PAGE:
“Born in the hour of India’s freedom. Handcuffed to history.” Midnight’s Children is an epic film from Academy Award-nominated director Deepa Mehta, based on the Booker Prize-winning novel by Salman Rushdie. At the stroke of midnight on August 15, 1947, as India proclaims independence from Great Britain, two newborn babies are switched by a nurse in a Bombay hospital. Saleem Sinai, the illegitimate son of a poor Hindu woman, and Shiva, the offspring of wealthy Muslims, are fated to live the destiny meant for each other. Their lives become mysteriously intertwined and are inextricably linked to India’s whirlwind journey of triumphs and disasters. –TIFF
Was born in Amritsar, India, graduated from University of New Delhi and emigrated to Canada in 1973. Based in Toronto she has earned international attention with her films. She is considered by many as one of the finest new directors on the horizon. With films such as the trilogy that consists of Fire (1996), Earth (1998), and Water (2005), she is quickly becoming the voice of a new India.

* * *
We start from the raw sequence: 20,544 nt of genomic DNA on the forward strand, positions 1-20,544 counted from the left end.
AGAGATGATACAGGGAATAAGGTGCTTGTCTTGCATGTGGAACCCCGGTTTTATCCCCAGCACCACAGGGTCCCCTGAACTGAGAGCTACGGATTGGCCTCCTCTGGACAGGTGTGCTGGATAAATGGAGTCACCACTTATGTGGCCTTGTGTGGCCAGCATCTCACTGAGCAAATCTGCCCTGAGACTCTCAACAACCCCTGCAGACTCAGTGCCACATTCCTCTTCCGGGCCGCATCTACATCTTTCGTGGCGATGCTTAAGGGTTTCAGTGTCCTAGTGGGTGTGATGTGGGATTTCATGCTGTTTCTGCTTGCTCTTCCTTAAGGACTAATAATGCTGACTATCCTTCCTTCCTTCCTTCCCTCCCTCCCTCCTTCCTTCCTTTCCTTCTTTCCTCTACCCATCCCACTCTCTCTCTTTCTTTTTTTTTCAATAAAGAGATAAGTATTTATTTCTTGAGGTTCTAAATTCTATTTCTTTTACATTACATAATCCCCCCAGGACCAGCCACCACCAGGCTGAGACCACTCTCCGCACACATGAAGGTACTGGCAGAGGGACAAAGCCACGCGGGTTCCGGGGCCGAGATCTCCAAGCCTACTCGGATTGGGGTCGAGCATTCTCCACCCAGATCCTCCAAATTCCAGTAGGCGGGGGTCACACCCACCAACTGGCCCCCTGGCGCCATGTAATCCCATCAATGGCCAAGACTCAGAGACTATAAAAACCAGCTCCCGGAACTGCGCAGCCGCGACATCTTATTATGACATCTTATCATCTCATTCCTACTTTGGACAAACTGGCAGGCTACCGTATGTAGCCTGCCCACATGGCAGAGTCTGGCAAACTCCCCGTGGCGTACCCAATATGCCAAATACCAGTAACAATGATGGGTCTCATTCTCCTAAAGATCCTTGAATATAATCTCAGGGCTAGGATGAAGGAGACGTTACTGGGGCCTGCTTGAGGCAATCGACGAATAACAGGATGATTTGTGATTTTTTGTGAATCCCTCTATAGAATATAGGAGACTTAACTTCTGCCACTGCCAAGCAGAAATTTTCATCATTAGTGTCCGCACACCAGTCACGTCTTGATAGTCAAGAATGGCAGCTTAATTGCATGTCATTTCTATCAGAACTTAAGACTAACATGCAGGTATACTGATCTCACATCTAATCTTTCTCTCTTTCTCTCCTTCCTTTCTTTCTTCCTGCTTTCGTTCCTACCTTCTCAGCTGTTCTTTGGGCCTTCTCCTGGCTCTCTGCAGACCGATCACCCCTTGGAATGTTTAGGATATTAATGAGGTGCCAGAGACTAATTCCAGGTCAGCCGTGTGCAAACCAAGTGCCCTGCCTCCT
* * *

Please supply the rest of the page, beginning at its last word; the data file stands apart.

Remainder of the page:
The stiffness of the narrative along with Deepa Mehta’s extreme delicacy on direction smothered the tense situations, making “Midnight’s Children” less riveting than it should be and very far from the epic that it dreamed to become. Full Review and Rating: http://alwayswatchgoodmovies.blogspot.com/2013/04/midnights-children-2012.html
Salman Rushdie provides the backcloth for an epic sweep through the twentieth century history of India. A sense of music and magic realism leaps out of this tale of two babies that are swapped at the midnight hour on the eve of Indian independence. It captures the speed of change, the colours and emotions as people are forced to leave their homes and families and become richer and poorer in equal measure.
I never read the book so I didn't have it as a frame of reference but I was taken back by the fantastical elements of the story. I enjoyed it for the most part the production design and the cinematography were definite high points but the whole Saleem/India allegory was a little heavy handed at times.